CABL sees opportunities and concerns in tax reform
CABL President/CEO Barry Erwin says he used to think big companies were sophisticated enough to realize that Louisiana has a low tax burden, even if you have to navigate a complicated maze of tax breaks and exemptions to get to the low burden. But he says he has come around to the idea, championed by the Jindal administration, that a simplified "CEO-friendly" tax structure will help the state attract new businesses.
At the same time, Erwin says, there's a benefit to a diverse revenue base that includes both income and sales taxes. While Jindal is calling for "revenue-neutral" tax reform that eliminates income and franchise taxes while raising sales taxes and broadening the sales tax base, Erwin says officials should be mindful of future revenue needs, given the tight budgets of the past five years.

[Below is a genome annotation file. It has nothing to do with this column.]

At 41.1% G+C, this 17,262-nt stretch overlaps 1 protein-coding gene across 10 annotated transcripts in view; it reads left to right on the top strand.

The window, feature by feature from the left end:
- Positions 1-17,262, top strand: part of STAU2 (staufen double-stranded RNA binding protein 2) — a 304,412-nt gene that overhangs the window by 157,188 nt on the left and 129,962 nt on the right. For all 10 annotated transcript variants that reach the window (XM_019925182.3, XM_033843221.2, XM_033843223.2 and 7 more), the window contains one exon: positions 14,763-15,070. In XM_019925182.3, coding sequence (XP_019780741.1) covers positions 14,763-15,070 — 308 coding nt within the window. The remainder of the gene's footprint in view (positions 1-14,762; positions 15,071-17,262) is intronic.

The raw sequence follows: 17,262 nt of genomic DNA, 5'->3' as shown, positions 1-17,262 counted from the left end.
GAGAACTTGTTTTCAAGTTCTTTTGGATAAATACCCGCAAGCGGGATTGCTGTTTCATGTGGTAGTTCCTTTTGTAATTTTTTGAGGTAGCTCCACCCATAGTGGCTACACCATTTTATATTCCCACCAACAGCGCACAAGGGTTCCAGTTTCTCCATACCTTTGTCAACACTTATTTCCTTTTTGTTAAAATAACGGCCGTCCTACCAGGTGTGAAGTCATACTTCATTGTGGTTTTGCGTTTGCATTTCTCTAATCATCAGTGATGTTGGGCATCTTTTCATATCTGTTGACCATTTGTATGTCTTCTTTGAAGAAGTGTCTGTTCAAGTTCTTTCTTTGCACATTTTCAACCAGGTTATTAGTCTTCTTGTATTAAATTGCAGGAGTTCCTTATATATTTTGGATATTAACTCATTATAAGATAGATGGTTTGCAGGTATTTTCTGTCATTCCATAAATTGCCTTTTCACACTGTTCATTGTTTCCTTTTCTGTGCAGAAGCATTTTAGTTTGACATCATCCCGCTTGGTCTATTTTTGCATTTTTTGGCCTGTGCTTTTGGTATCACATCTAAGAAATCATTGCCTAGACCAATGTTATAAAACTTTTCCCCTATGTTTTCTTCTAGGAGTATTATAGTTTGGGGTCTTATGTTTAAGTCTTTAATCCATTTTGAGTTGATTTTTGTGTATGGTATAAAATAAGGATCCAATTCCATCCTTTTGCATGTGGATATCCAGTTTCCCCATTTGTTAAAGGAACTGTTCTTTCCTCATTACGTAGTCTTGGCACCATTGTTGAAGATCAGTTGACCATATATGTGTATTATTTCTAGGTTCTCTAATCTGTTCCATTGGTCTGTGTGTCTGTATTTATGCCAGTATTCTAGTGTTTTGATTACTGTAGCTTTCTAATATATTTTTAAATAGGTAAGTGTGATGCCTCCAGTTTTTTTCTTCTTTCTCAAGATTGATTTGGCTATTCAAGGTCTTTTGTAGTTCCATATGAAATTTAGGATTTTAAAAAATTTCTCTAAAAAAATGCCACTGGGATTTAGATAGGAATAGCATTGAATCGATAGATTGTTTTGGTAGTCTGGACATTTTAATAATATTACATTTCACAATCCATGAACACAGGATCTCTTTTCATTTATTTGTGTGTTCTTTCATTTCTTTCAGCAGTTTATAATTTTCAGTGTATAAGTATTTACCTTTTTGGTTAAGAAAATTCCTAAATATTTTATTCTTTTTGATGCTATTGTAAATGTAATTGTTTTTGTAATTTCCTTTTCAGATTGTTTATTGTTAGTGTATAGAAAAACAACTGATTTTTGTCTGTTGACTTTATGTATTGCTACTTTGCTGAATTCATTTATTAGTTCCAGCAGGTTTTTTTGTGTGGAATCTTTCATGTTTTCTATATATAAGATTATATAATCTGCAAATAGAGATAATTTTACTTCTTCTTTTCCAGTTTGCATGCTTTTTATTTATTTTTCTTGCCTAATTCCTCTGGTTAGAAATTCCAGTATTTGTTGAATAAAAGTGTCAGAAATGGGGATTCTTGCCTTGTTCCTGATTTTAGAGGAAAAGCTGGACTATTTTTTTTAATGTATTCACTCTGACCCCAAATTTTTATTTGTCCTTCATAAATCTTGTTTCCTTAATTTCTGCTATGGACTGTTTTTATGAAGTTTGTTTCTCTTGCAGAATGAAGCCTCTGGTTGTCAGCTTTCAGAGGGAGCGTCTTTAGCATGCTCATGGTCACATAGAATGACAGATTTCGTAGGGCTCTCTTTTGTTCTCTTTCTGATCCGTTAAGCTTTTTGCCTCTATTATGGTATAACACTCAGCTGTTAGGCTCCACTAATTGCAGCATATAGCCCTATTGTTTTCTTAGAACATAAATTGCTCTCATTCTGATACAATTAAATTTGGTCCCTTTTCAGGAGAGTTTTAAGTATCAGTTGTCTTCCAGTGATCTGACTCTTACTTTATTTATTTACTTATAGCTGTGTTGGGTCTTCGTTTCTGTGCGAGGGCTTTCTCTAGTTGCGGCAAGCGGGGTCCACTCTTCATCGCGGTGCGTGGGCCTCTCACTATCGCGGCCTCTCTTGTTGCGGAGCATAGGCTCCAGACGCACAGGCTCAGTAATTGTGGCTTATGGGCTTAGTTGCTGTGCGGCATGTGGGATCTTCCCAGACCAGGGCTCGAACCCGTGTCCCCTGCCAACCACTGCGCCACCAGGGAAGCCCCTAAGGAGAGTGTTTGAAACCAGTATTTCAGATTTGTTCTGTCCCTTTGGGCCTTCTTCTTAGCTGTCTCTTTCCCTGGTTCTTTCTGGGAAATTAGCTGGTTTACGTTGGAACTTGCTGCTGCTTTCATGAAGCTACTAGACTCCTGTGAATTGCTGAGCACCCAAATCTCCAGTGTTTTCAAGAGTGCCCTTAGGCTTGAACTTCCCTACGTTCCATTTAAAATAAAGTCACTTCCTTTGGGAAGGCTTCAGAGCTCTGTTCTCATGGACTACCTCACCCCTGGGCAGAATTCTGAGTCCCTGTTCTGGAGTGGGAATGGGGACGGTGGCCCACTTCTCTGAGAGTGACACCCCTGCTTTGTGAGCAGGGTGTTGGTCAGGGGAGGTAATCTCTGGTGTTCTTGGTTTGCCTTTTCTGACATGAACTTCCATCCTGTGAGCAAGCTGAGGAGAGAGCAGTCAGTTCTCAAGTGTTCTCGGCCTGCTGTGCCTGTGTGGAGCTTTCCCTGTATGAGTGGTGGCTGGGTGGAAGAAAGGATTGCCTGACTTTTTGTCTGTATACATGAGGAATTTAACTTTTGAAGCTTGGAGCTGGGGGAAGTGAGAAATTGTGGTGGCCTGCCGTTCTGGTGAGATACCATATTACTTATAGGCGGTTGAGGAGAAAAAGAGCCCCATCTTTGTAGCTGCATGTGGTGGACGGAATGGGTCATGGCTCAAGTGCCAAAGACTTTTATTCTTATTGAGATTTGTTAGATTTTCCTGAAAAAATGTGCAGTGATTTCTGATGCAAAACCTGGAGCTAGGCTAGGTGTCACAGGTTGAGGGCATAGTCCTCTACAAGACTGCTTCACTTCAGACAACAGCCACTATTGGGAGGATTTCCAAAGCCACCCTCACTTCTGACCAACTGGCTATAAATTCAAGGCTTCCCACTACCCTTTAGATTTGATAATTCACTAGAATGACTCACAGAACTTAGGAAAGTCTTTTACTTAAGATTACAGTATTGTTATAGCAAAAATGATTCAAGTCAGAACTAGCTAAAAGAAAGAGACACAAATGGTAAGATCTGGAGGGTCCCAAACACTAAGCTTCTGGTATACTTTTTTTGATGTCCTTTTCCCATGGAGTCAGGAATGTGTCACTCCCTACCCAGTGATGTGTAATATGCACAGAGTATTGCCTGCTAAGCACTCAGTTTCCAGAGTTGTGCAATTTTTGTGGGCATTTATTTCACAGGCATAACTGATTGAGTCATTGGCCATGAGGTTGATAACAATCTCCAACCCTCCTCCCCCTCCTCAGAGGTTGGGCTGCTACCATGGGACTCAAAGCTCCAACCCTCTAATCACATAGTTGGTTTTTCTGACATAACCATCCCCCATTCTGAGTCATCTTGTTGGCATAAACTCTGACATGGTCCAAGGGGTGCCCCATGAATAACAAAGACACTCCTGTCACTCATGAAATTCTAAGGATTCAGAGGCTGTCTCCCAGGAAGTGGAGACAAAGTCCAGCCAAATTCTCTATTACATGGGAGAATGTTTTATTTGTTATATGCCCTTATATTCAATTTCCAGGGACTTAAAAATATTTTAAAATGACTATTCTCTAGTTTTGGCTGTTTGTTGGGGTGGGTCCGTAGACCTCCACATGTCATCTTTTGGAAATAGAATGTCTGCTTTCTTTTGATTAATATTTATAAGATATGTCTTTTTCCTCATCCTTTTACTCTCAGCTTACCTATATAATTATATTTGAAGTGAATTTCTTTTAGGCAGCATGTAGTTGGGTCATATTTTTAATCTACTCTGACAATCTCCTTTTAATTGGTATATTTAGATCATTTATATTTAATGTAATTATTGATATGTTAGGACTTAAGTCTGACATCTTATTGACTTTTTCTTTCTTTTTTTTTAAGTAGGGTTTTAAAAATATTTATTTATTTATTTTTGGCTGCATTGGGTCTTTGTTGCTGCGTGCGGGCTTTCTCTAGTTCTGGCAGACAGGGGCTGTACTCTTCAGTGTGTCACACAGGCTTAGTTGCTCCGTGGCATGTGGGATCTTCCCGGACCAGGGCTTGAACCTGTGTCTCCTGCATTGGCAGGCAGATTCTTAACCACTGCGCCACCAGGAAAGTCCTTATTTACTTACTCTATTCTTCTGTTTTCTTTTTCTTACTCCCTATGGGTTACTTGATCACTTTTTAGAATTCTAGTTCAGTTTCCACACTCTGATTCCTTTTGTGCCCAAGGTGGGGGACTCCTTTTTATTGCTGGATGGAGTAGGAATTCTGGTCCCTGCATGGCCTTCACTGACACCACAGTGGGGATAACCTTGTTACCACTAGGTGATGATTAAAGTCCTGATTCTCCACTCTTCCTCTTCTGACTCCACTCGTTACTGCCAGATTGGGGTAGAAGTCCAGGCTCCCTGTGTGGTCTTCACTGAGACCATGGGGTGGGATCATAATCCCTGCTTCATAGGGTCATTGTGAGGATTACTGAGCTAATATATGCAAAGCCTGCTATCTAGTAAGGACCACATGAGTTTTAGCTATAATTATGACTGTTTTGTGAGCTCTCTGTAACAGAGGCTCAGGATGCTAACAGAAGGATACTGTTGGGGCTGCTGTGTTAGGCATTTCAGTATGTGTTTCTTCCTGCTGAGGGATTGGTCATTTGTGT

"We've got a lot of pent-up demand," he says. At some point, the state may want to consider increasing spending for education, giving raises for teachers and state employees, and dealing with its retirement costs, and Erwin suggests it's a mistake to assume "where we are right now [in terms of revenue] is perfect."
Speaking to the Baton Rouge Press Club today, Erwin laid out the following five points that he says should frame the tax reform discussion:
• Data: Transparent, credible data will be crucial for evaluating any tax reform proposal.
• Revenue neutrality: There are two questions to answer: Will it be revenue-neutral in the immediate future? And will it provide enough revenue to make needed investments for the years to come?
• Exemptions: Broadening the sales tax base is a necessary component of the proposed tax swap, but officials should keep in mind that every exemption was put in place for a reason, and some of those reasons may still be valid.
• Impact on local governments: A higher state sales tax may make it harder to pass or renew taxes for local purposes.
• Impact on low- to moderate-income residents: Sales taxes tend to hit the poor and working classes hardest, although the administration is investigating ways to mitigate that impact.
Whatever lawmakers do will be difficult to undo, he suggests.
"If we get rid of corporate and personal income taxes, they're gone forever, probably," Erwin says.
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